Design Matters in CME
While graphic design may not be the first thing that comes to mind when choosing a continuing medical education (CME) provider, perhaps it should be. I’ve been in the business of graphic design for 20 years, specifically in the CME industry for over a decade, and can confidently say that no matter the industry, the content is only understood if the delivery and design is clearly and effectively communicated. As we get closer to a world where we are engaging clinicians and patients to work together to improve their own health outcomes, quality design will become that much more critical.
Graphic design is important for any business looking to deliver information with ease, and CME is no different. In fact, the nature of CME demands that clinicians continue to keep up with new developments in their related field and it’s the CME provider’s job to make sure that these new developments are communicated effectively in order to have a profound effect on the quality of care. Credible, evidence-based content – plus effective communication design – are the key ingredients to do just that. A post at Search Engine Journal found some key statistics that highlight the importance of visual data to communicate effectively:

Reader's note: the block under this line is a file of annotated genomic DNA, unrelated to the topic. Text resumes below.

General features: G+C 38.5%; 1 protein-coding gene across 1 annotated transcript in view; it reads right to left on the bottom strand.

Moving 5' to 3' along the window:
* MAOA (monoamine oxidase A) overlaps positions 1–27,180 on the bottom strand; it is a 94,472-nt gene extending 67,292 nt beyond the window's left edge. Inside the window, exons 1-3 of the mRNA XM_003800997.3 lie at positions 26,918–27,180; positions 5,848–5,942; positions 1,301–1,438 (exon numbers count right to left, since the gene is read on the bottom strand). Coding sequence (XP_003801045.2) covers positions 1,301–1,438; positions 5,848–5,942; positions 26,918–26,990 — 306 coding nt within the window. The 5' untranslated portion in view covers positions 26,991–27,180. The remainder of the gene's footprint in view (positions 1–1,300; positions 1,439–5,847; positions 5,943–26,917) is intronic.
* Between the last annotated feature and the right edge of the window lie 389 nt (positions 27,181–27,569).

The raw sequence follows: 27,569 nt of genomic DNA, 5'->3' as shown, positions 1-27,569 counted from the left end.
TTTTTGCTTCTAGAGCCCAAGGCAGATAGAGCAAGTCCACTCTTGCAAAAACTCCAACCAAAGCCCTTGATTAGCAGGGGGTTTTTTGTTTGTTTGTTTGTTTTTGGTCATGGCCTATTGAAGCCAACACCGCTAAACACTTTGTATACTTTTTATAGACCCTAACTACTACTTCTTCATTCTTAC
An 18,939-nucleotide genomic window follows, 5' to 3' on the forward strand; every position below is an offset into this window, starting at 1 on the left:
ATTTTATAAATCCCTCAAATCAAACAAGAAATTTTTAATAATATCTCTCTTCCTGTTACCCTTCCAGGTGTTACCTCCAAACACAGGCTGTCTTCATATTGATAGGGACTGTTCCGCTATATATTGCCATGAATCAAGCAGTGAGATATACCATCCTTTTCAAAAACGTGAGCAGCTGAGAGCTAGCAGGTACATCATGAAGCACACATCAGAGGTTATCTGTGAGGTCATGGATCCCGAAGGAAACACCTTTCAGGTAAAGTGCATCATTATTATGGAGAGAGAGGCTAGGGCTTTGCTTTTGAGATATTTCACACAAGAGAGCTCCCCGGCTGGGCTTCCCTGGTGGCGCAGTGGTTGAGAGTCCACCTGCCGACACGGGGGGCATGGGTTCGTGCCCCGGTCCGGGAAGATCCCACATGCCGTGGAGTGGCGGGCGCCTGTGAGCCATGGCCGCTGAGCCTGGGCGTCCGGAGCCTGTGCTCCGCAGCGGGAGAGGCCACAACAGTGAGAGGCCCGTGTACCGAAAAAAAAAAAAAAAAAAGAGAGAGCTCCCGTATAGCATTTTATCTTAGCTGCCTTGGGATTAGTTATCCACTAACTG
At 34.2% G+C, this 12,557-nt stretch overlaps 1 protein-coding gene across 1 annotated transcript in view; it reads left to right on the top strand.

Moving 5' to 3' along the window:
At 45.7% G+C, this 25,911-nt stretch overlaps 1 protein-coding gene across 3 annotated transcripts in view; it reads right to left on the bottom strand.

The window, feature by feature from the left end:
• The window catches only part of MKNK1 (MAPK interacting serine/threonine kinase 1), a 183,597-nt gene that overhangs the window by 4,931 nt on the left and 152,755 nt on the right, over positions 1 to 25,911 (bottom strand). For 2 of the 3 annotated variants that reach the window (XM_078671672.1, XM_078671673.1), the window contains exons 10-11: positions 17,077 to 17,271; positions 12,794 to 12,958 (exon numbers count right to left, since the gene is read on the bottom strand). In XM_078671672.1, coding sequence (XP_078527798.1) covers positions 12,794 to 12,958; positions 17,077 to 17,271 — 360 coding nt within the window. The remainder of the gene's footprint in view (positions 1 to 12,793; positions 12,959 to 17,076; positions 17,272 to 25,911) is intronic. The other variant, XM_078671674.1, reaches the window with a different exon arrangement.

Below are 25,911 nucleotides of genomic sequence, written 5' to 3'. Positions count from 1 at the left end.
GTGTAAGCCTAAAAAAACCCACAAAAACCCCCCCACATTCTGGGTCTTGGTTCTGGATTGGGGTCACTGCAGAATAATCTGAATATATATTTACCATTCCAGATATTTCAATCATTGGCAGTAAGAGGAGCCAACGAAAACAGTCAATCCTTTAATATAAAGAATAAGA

- People remember 80% of what they see and do, compared with just 20% of what they read.
- An infographic is 30 times more likely to be read than a purely textual article.
- 90% of information transmitted to the brain is visual.
- Visuals are processed 60,000x faster in the brain than text.
As the art director of the award-winning design team here at CME Outfitters, I know that we are committed to clean, effective communication design. From laying out the presentations for a webcast – to designing a responsive email campaign – to creating a cohesive user experience for a live medical meeting from start to finish, our dedication to deliver top-notch medical education content beautifully and successfully remains consistent throughout. So the next time you’re looking to partner with a CME company, remember: Design Matters.
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